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Effect of risk factors for acneiform rash induced by anti-epidermal growth factor receptor antibody drugs on survival: a retrospective observational study

Abstract

Background

We previously reported that high body weight was a risk factor affecting the onset of anti-epidermal growth factor receptor (EGFR) antibody drug-induced acneiform rash. The current study investigated the relationship between risk factors for anti-EGFR antibody drug-induced acneiform rash and survival probability in colorectal cancer patients, as well as effects of drug withdrawal, dose reduction, or treatment discontinuation on treatment continuation.

Methods

This retrospective study included 67 patients with unresectable advanced or recurrent colorectal cancer treated with anti-EGFR antibody drugs for the first time.

Results

The survival time and acneiform rash grade of patients with high body weight (≥ 67.2 kg) were significantly longer and higher than those of patients with low body weight (< 67.2 kg). Moreover, the treatment continuation time of patients with drug withdrawal or dose reduction was significantly longer than that of patients without drug withdrawal or dose reduction or with/without treatment discontinuation. Meanwhile, the treatment continuation time of patients with treatment discontinuation was significantly shorter than that of patients with drug withdrawal or dose reduction or those without drug withdrawal, dose reduction, or treatment discontinuation.

Conclusions

High body weight is a novel prognostic factor for patients receiving cancer drugs with anti-EGFR antibody drugs. Hence, the results of this study suggest that patients with high body weight should be carefully monitored for the development of acneiform rash when receiving anti-EGFR antibody drugs as cancer drug therapy.

Background

With the advent of molecular-targeted agents, significant progress has recently been made in cancer drug treatment. In particular, cancer drug treatment using molecular-targeted agents has contributed to the prolonged survival time of patients with cancer [1, 2]. Molecular-targeted agents specifically target molecules involved in cancer cell proliferation, metastasis, and infiltration, thus having side effects that differ from conventional cancer drug treatments, characterized by nausea/vomiting, loss of appetite, stomatitis, and myelosuppression [3, 4].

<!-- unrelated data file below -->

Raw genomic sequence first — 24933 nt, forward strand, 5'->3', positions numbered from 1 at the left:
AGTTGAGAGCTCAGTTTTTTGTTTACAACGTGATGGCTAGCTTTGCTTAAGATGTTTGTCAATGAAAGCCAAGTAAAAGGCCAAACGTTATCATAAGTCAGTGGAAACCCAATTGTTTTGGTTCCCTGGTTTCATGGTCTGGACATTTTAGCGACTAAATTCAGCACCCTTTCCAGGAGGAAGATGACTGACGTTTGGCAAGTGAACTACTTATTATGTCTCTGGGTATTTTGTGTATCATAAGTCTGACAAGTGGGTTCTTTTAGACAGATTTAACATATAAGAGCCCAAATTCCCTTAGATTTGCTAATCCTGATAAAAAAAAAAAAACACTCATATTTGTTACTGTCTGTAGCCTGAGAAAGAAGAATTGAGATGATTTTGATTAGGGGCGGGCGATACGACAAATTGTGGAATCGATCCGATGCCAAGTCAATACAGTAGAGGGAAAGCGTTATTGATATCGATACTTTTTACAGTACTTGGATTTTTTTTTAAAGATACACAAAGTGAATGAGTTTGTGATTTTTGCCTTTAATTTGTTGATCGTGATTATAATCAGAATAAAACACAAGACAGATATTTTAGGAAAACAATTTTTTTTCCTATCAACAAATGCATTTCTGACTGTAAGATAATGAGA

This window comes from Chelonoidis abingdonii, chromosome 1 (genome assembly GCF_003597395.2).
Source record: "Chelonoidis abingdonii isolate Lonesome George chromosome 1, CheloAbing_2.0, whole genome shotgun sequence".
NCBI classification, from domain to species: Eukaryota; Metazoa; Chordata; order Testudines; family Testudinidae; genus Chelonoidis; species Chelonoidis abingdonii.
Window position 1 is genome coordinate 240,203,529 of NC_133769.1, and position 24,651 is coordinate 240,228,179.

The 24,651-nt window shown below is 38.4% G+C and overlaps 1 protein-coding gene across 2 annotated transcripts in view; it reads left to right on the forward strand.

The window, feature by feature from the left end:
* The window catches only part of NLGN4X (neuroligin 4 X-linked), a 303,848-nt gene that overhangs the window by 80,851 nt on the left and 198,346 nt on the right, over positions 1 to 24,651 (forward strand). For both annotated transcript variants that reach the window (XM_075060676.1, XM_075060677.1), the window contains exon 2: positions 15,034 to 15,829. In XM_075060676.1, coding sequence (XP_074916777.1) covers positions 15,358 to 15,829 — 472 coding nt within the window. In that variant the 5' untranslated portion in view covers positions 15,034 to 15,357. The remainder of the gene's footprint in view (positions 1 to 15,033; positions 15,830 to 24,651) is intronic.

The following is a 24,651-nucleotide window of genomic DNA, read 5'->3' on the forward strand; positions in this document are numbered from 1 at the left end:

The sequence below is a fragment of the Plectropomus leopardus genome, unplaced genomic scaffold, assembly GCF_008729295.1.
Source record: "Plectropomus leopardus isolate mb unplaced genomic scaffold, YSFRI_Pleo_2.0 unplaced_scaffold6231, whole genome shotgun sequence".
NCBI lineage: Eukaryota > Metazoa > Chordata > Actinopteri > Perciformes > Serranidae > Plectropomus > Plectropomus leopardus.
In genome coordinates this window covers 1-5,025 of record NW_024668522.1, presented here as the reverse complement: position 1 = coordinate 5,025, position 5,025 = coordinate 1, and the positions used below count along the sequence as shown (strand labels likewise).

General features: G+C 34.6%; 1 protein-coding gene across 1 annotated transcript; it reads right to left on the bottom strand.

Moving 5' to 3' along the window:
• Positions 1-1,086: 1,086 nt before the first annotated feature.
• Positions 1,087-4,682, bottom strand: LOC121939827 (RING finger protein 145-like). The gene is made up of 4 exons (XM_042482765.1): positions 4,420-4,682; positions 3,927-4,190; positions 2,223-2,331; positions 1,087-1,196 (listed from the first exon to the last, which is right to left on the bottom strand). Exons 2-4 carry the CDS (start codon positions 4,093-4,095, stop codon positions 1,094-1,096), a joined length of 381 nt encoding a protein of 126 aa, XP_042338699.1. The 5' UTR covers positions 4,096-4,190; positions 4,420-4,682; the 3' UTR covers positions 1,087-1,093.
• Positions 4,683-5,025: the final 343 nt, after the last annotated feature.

Additionally, changes have been reported regarding the degree of distress among patients receiving cancer drug treatment. Although the advent of 5-HT3 receptor and neurokinin-1 receptor antagonists, as well as the establishment of the antiemetic drug guidelines, has reduced the occurrence of nausea and vomiting, the 2002 survey by Carelle et al. reported mental and social anxieties, including impact on family, partner, and society, as a common outcome in patients receiving cancer therapy [5]. Furthermore, cancer drug treatment has largely shifted from inpatient to outpatient, allowing several patients to receive treatment while working. Consequently, a 2013 survey by Nozawa et al. has shown that external physical symptoms, including hair loss, edema, and eczema, ranked high in patient distress [6]. However, the development of measures to counter these effects has proven challenging.

In particular, anti-epidermal growth factor receptor (EGFR) antibody drugs, which target EGFR, can cause the development of various skin disorders, such as acneiform rash, dry skin, and paronychia [7, 8], because EGFR is also expressed in normal skin. The skin disorders caused by these drugs not only cause psychological distress due to changes in appearance but also impact patients’ QOL [9]. Furthermore, considering that the degree of skin disorders caused by anti-EGFR drugs correlates with survival probability [1, 2], it is imperative that the skin disorders be properly controlled to avoid treatment discontinuation. Developing an effective means to predict the severity of skin disorders in patients prior to treatment with anti-EGFR antibody drugs will facilitate the timely administration of preventive or early measures.

Various risk factors have been described for acneiform rash. For example, male or young patients with colorectal cancer (CRC) treated with cetuximab, an anti-EGFR antibody drug, are at an increased risk of developing grade 2–3 acneiform rash [10]. Additionally, we previously reported high body weight as a risk factor for developing acneiform rash caused by anti-EGFR antibody drugs [11]. However, the effect of body weight on survival probability remains unclear. Therefore, this study retrospectively investigated the relationship between risk factors for developing acneiform rash during anti-EGFR antibody drug therapy and survival probability. We also investigated the effect of anti-EGFR antibody drug withdrawal, dose reduction, or treatment discontinuation on the probability of treatment continuation. The findings of this study may facilitate the implementation of preventive or early measures against skin disorders prior to treatment with anti-EGFR antibody drugs in patients who are expected to experience aggravation of skin disorders, thus controlling skin disorders and promoting treatment continuation. Hence, collectively, these results may lead to pain reduction, improvement in QOL, and prolongation of survival rates in cancer patients.